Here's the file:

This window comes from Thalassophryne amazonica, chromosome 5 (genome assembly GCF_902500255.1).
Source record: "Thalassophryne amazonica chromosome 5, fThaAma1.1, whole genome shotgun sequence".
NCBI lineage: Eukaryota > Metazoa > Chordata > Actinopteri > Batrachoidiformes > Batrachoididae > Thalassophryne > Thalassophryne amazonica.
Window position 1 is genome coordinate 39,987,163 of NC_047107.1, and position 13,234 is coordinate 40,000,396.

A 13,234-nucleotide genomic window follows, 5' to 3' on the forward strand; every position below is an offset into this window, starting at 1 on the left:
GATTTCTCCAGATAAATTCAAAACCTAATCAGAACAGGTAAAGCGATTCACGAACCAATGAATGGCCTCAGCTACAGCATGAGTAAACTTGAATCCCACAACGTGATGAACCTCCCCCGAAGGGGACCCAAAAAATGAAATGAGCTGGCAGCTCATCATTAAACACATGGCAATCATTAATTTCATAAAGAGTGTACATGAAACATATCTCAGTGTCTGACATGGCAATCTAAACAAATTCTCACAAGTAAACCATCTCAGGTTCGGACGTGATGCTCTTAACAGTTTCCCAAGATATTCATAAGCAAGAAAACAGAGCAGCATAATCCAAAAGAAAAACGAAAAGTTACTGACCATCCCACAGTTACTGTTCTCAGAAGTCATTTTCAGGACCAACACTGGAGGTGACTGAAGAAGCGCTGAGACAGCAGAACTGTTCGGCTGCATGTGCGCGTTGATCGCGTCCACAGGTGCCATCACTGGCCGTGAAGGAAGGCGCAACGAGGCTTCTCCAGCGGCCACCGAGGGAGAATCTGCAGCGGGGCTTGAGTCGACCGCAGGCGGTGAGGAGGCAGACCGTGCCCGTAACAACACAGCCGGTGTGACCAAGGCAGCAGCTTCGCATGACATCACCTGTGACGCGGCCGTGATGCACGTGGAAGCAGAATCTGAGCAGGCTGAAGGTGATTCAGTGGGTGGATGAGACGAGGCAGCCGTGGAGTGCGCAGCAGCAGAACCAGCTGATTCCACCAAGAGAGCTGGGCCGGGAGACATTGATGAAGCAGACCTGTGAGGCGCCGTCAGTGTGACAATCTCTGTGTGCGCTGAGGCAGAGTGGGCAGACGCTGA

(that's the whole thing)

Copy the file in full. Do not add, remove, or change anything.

This window comes from Thalassophryne amazonica, chromosome 5 (genome assembly GCF_902500255.1).
Source record: "Thalassophryne amazonica chromosome 5, fThaAma1.1, whole genome shotgun sequence".
NCBI lineage: Eukaryota > Metazoa > Chordata > Actinopteri > Batrachoidiformes > Batrachoididae > Thalassophryne > Thalassophryne amazonica.
Window position 1 is genome coordinate 39,987,163 of NC_047107.1, and position 13,234 is coordinate 40,000,396.

A 13,234-nucleotide genomic window follows, 5' to 3' on the forward strand; every position below is an offset into this window, starting at 1 on the left:
GATTTCTCCAGATAAATTCAAAACCTAATCAGAACAGGTAAAGCGATTCACGAACCAATGAATGGCCTCAGCTACAGCATGAGTAAACTTGAATCCCACAACGTGATGAACCTCCCCCGAAGGGGACCCAAAAAATGAAATGAGCTGGCAGCTCATCATTAAACACATGGCAATCATTAATTTCATAAAGAGTGTACATGAAACATATCTCAGTGTCTGACATGGCAATCTAAACAAATTCTCACAAGTAAACCATCTCAGGTTCGGACGTGATGCTCTTAACAGTTTCCCAAGATATTCATAAGCAAGAAAACAGAGCAGCATAATCCAAAAGAAAAACGAAAAGTTACTGACCATCCCACAGTTACTGTTCTCAGAAGTCATTTTCAGGACCAACACTGGAGGTGACTGAAGAAGCGCTGAGACAGCAGAACTGTTCGGCTGCATGTGCGCGTTGATCGCGTCCACAGGTGCCATCACTGGCCGTGAAGGAAGGCGCAACGAGGCTTCTCCAGCGGCCACCGAGGGAGAATCTGCAGCGGGGCTTGAGTCGACCGCAGGCGGTGAGGAGGCAGACCGTGCCCGTAACAACACAGCCGGTGTGACCAAGGCAGCAGCTTCGCATGACATCACCTGTGACGCGGCCGTGATGCACGTGGAAGCAGAATCTGAGCAGGCTGAAGGTGATTCAGTGGGTGGATGAGACGAGGCAGCCGTGGAGTGCGCAGCAGCAGAACCAGCTGATTCCACCAAGAGAGCTGGGCCGGGAGACATTGATGAAGCAGACCTGTGAGGCGCCGTCAGTGTGACAATCTCTGTGTGCGCTGAGGCAGAGTGGGCAGACGCTGA